r, '21, X
The officials in charge of the fall
games are as follows:' W. W. Hin-
shaw, '20; A. J. Cohn, '22L; Paul Free-
man, '22L; Jack Perrin, '20; Edward
Usher, '21;' Jack Dunn, '20; Arthur
Cross, *20; T. A. McAllister, '21L; M.
Towar, '20; J. Van Brunt, '20; W.
Leitzinger, '20; King Mesner, '20;
Daviv Forbes, '22L; G. Harvard, '20E;
R. A. Haig, '20E; Waldo McKee, '20E;
Knight Mirrilies, '20E; A. O. Cuth-
'20E; Harry Sparks, '20E; A. 0. Cuth-
bert, '21E; H. Whiting, '21; G. Rourke,
'21; J. L. Penticost, '21; R. Grindley,
'21E; Larry Butler, '21; John Henry,.
'21; L. C. Paisley, '21E; and Fred
It has been decided that the cane
spree and shuttle race will each count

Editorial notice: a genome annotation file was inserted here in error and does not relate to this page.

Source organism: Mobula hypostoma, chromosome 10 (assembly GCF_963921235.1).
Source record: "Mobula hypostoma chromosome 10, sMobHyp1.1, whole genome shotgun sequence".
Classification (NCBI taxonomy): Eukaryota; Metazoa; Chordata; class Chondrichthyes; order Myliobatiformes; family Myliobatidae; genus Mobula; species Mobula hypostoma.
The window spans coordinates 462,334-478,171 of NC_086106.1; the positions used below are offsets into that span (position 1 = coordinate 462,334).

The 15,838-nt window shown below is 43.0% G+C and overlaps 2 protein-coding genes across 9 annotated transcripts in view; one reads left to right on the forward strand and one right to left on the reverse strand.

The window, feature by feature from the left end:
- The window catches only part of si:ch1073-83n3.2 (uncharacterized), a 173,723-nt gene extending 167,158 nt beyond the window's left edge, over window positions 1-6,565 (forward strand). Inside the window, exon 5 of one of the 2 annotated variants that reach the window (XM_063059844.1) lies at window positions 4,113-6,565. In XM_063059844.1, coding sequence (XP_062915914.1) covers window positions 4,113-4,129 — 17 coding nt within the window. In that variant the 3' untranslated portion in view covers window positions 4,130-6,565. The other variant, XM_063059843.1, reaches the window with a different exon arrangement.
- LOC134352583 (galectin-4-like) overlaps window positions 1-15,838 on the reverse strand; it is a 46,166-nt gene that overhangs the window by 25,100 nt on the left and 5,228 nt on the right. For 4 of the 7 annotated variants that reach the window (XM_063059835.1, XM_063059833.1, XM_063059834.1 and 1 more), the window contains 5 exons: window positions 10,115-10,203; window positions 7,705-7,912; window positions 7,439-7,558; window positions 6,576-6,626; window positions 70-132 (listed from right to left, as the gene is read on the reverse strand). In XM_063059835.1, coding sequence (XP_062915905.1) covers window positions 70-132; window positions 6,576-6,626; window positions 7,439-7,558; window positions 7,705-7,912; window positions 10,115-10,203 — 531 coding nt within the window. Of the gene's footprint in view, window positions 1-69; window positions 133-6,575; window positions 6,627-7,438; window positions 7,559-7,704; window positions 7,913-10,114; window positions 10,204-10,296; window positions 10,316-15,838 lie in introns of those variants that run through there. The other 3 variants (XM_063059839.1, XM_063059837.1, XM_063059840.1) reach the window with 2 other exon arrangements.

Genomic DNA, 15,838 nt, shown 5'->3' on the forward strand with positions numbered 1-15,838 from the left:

two points and the bag rush three.
Knight Mirrilies, '20E, is to he in
charge of the pep 'meetings on the Sat-
urday morning preceding the games.
The class captains will be elected next
week at meetings to be called by the
CHOSEN HEAD OF LEGION I first rehearsal will be held FridayI
I will meet at
Minneapolis, Nov. 12.-Franklin D.
Olier of Philadelphia, was tonight
elected first national commander of
the American legion at its first nation
convention. Other business was aban-
doned when it was announced that be-
cause of storm conditions delegates
who did not leave tonight would be,
.4 1 - - - -
Practically 200 students attended
the tryouts held last week, and much
good material was discovered. Men
to the number of 50 who sang in last
year's organization have been ac-
cepted and in addition the names of
iany who have had experience in
tther college glee clubs or singing
societies have been submitted.